During my Army service I learned many things that I have already forgotten, such as the composition of a Soviet Motor Rifle Regiment, and a few things that I could never forget. Three tools that I used extensively during my military career were 1) the Estimate, 2) Battle Procedure, and 3) the Orders Format. All of these are communications tools. The Estimate is a logical way of analysing a situation and making a plan. Battle Procedure is a logical method to get you on the road to your next mission, and the Orders Format is a standard form of conveying the details of your plan to those who are going with you.
Some specifics of these three tools have changed over the years, but these combat-tested tools for effective communication remain in use. If you strip away the military specific stuff, they are quite practical for civilian applications as well. The combat estimate is a short version of the detailed Estimate and is based around seven questions, which I have slightly revised:
- What are competitors and clients doing and why?
- What have I been told to do and why?
- What effects (these can be described as your specific tasks) do I want to have on the competition and/or my client?
- Where and how best can I accomplish each effect?
- What resources do I need to accomplish each effect?
- When and where do the actions take place in relation to each other?
- What control measures do I need to impose? (e.g. what detail of project management is necessary)
Here is a revised Battle Procedure, in non-military form, geared around a client project:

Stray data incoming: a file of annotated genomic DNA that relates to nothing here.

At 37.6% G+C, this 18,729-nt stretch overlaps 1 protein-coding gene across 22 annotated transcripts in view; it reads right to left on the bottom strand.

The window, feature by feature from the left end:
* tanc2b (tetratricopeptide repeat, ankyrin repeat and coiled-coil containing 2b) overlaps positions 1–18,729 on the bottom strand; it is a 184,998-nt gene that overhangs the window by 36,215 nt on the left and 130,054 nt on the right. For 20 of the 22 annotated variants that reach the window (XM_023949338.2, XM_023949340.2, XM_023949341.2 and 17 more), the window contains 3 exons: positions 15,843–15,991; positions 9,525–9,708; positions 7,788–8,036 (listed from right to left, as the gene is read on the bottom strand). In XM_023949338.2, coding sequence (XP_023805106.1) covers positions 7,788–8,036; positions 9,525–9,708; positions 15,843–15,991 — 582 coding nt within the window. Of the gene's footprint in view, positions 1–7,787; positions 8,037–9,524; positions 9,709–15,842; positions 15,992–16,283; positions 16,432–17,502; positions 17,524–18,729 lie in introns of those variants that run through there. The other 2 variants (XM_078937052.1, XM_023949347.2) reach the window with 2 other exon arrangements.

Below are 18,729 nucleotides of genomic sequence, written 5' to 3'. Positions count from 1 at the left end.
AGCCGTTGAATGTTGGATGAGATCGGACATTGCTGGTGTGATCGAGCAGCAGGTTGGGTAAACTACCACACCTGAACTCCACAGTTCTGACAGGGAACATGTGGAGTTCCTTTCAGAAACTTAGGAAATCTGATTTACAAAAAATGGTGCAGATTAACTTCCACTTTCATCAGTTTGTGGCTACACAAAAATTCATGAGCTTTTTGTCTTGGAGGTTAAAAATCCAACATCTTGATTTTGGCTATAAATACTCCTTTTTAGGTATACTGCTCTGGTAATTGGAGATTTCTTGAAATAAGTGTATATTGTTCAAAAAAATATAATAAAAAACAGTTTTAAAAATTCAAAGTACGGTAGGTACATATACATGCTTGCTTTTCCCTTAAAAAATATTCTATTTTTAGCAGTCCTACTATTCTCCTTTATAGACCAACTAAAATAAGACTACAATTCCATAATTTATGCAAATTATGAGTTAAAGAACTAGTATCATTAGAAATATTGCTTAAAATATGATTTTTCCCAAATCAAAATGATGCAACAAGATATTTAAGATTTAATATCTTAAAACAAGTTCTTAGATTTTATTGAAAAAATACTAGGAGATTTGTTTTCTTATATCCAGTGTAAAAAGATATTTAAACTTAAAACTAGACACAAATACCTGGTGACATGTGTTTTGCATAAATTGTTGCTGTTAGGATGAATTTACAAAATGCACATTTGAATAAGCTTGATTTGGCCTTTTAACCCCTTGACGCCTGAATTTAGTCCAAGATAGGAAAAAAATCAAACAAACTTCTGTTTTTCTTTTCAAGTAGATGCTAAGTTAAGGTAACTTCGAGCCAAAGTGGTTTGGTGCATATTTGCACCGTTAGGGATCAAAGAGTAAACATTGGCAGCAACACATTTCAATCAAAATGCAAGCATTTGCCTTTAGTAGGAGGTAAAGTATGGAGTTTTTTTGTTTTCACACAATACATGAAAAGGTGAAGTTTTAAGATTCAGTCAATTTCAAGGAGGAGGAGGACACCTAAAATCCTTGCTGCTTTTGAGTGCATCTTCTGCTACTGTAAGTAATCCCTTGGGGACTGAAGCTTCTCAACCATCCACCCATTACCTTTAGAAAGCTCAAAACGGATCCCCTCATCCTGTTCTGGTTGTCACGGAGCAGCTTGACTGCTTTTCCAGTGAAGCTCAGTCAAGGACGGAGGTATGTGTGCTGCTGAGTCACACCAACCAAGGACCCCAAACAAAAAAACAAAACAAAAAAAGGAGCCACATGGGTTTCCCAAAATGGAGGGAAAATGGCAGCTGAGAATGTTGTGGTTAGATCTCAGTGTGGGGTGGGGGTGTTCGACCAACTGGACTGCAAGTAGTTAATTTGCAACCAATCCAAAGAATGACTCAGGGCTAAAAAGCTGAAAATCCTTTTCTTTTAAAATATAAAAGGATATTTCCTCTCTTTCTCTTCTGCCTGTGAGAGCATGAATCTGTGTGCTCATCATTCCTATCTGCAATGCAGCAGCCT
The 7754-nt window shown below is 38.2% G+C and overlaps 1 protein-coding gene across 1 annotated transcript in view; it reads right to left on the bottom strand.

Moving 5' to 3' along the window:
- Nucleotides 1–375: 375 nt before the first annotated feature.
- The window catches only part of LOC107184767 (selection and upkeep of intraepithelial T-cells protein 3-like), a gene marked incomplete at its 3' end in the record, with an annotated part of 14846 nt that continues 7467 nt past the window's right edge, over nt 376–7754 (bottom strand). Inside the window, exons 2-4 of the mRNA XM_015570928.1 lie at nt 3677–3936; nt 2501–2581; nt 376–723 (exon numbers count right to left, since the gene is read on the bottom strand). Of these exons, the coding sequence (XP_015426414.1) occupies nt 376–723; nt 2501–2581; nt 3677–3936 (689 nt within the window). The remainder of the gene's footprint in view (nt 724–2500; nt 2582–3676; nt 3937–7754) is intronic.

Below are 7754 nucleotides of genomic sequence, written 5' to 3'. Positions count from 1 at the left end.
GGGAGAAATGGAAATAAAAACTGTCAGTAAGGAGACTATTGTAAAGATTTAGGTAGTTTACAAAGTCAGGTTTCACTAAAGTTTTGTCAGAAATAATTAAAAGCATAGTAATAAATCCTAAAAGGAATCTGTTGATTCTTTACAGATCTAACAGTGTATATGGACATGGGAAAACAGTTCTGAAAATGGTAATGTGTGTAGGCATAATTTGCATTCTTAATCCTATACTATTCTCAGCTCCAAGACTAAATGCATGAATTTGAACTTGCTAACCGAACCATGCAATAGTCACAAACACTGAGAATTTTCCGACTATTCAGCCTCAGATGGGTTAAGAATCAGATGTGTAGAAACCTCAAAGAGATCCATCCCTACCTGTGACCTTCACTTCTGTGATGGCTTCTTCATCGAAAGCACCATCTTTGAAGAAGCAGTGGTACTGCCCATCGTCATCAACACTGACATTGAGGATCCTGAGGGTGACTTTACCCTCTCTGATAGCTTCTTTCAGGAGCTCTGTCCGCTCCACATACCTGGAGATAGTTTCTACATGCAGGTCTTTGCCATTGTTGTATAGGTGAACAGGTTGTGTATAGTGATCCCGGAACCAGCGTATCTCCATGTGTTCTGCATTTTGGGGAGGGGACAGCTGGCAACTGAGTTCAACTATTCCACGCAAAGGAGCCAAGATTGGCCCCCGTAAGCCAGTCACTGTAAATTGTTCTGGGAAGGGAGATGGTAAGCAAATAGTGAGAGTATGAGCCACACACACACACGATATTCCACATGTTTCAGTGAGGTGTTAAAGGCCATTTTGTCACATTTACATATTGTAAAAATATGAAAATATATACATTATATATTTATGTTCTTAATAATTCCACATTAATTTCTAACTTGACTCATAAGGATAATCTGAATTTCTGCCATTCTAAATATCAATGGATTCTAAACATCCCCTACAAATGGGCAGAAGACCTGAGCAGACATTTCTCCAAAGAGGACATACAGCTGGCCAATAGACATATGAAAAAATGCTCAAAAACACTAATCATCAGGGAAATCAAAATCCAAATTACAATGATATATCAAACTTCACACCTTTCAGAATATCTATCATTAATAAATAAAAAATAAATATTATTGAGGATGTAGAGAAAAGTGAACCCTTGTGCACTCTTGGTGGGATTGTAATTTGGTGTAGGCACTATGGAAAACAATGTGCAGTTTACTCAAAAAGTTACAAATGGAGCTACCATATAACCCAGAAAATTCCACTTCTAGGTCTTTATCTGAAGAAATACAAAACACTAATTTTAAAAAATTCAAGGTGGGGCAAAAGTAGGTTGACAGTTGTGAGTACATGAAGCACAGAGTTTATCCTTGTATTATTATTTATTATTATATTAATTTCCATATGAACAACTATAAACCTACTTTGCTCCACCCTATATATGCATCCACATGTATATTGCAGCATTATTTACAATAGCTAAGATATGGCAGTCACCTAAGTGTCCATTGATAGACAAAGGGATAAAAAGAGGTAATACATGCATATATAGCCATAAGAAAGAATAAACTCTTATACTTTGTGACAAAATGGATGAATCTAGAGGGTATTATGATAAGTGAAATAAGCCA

- Get a warning that a new project is going start.
- Pass this on to your team.
- Do some quick research into the sector, the competition, the client and the opportunity.
- Get the official go-ahead for the project [probably not as much detail as you would get from a military superior, but then your boss doesn’t know the Orders Format].
- Conduct a detailed analysis and research based on the available time.
- Figure out what you have to do, by when [do this by working backwards from your critical deliverable dates/times].
- Write a detailed message (see next paragraph), with your time estimate, to your team members and partners.
- Advise anyone else from whom you may need support during the project (printing, translation, etc.).
- Sit down with the whole team (or virtually) and ensure that everyone understands the project, the constraints, the deliverables and who is responsible for what.
- Ensure that all activities are coordinated (remember, it’s your project).
- Get going.
Finally here is a civilian version of the Orders Format, used to communicate your plan to others:
- What’s going on
- What we’re going to do and how success will be measured
- Who is going to be working with us
- Who has to do what and by when
- How we’re going to communicate over the course of the project
- Who’s responsible for making decisions
If twenty years of military service can be summed up by the mastery of three communication tools, I think that it shows the importance of effective communications in organizations. Since retiring in 1998 I have had three jobs — university-based researcher/consultant, dot com executive, and now freelancer. On reflection, I can say that almost all of my projects over the past 8 years have been about communication, such as:
- explaining how to conduct training
- coaching how to use technology
- communicating through design
- selling an idea through a business plan
- telling how I would do a project through a proposal
- putting together diverse opinions into a cohesive vision
- connecting people through conversation
Basically, as more and more of us connect in our work, we need effective ways to communicate. Though not perfect or comprehensive for all business needs, these military tools have stood the test of time.